CJON Offers Opportunities for Oncology Nurses to Start Writing and Get Published
Young authors have so much to share, and they shouldn’t think that what they have to say isn’t worthy of publication just because they’re young. I’ve had the privilege of mentoring young authors on many occasions. Recently, I had the joy of watching a novice author actually open a journal and see her article in print. It was made even more special because it was my daughter, Elaine, who is a senior nursing student at Saint Louis University School of Nursing. She shared her personal story about her decision to become a nurse in the Clinical Moment feature in the Clinical Journal of Oncology Nursing’s (CJON’s) October 2017 issue.
Using Photography to Track Progress of Head and Neck Cancers
Building relationships with patients is just one of the many roles of oncology nurses. However, it’s generally not possible to see your patients every day. This isn’t uncommon, but it can pose problems to oncology professionals treating patients with head and neck cancers.
Best Practices for Abstract Writing and Presentation
The development of an abstract, poster, or podium presentation is a significant undertaking. Presenting the scope of your work in a concise and effective way can be daunting, but it does not have to be. Erica Fischer-Cartlidge, MSN, CNS, CBCN®, AOCNS®, a clinical nurse specialist at Memorial Sloan Kettering Cancer Center, provided advice on abstract writing and presentation.
An Insider’s Guide to Getting Published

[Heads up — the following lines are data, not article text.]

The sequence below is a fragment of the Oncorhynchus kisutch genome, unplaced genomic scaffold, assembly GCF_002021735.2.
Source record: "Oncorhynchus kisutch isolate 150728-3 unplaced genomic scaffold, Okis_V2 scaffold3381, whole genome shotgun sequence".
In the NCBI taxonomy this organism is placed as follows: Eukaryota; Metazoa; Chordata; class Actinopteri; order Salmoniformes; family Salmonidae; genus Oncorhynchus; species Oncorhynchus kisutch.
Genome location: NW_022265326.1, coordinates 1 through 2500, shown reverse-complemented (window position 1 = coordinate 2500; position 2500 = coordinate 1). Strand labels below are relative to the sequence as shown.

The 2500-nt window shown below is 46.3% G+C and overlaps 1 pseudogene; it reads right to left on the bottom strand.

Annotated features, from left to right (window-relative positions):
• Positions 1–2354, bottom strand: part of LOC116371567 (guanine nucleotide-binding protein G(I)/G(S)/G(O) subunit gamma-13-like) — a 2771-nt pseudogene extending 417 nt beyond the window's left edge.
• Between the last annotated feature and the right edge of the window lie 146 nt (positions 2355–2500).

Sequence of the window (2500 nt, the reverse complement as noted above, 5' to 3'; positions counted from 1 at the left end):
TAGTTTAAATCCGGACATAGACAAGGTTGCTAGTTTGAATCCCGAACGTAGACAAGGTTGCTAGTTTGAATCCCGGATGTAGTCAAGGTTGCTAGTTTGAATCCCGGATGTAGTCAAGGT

One of the primary vehicles for sharing your expertise with colleagues and peers is to publish a professional article. This process may seem daunting and difficult—an impression that no doubt deters many oncology nurses from pursuing it. But the truth is that getting published is a feasible goal. It is also one that enhances your professional development.
How Have Your Family Experiences With Cancer Impacted Your Decision to Become an Oncology Nurse?
My desire to become an oncology nurse began when I was 11 years old; like many children at that age I was struggling to discover who I would become. When my mother explained her breast cancer diagnosis to me, our very peaceful world froze for a moment. I grew up rurally in South Pomfret, VT, on many miles of dirt road that led to a beautiful, cozy little house. The idyllic world I lived in suddenly changed; although I could support my mother emotionally with compassion and love, others were working medical miracles to keep her well. Witnessing this, I discovered the deep desire to make an impact in others’ lives through pursuing a bachelor of science in nursing and a career in oncology.